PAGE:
“I recall a clinical case where two older, no-nonsense, sensible looking ladies presented a paraplegic dachshund – let’s call this dog Fritz (not an uncommon name for a male Dachy). After taking a history and doing a physical examination, I spoke to them about the severity of the presentation and that we needed to consider work-up and probably surgery if we wanted Fritz to walk again. The ladies butted in and said oh no, that is not what our doggie chiropractor, Harry, said. Harry did some work on Fritz and said we should start swimming him and it will all be fine. Do you know Harry they said? He is a fine man and a wonderful chiropractor. Everybody loves him. Fritz loves him.
I was incredulous. I was angry. I felt powerless.
Why were these ladies wasting my time? They clearly felt that I was neither a fine person nor a wonderful vet. I was just somebody to be ignored. Why did they bother bringing in Fritz if they had no intention of listening to my recommendations? And what was to become of Fritz? The ladies obviously cared for him but nothing I said made an iota of difference to their plan to take Fritz home and start swimming him.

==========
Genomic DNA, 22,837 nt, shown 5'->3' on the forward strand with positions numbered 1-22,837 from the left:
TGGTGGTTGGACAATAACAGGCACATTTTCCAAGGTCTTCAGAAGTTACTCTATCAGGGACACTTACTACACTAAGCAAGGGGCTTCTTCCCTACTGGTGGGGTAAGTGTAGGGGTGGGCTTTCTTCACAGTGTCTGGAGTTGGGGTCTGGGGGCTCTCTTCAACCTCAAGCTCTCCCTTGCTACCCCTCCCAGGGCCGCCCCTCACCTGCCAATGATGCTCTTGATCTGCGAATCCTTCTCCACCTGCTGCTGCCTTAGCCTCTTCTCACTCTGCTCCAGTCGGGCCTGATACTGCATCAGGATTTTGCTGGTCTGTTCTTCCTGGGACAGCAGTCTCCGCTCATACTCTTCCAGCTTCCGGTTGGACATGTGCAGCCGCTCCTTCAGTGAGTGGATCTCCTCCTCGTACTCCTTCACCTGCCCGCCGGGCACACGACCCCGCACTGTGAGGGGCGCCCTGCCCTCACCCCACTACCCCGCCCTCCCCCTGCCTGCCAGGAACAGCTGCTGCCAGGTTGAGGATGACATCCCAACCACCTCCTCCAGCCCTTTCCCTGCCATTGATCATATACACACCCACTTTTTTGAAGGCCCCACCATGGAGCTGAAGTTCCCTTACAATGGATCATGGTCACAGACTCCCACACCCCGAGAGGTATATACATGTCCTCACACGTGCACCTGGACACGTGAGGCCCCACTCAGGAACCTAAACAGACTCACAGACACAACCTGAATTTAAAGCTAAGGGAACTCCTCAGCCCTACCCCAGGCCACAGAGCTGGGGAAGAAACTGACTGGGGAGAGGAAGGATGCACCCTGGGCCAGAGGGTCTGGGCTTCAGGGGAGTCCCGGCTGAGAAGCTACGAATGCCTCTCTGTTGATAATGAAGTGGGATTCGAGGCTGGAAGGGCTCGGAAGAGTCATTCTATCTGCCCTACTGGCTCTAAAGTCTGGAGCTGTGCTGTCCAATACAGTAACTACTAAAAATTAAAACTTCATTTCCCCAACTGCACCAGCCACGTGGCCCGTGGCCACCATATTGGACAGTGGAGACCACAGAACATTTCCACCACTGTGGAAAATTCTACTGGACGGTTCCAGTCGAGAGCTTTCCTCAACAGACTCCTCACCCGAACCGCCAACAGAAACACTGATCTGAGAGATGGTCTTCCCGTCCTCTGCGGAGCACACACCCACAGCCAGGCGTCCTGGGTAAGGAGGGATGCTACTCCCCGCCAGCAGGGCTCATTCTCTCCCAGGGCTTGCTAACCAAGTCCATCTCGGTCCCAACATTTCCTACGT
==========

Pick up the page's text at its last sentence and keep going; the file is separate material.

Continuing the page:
Many years later, I still imagine poor Fritz desperately trying to keep himself above the water with the two legs that worked. I wonder what happened and I wonder if I could have handled this differently and got a better outcome for Fritz?” – Dr Cathy Warburton
Have you ever experienced a clinical encounter like this? These situations are not uncommon in the clinic and can be difficult to manage, especially when we want the best outcome for everyone. If you’d like learn how to navigate difficult clinical encounters with confidence, please join us this October 15th – 17th in Sydney with three of the most supportive, intelligent and experienced veterinarians Dr Sandra Nguyen, Dr Cathy Warburton, and Dr Anne Fawcett. Register TODAY!
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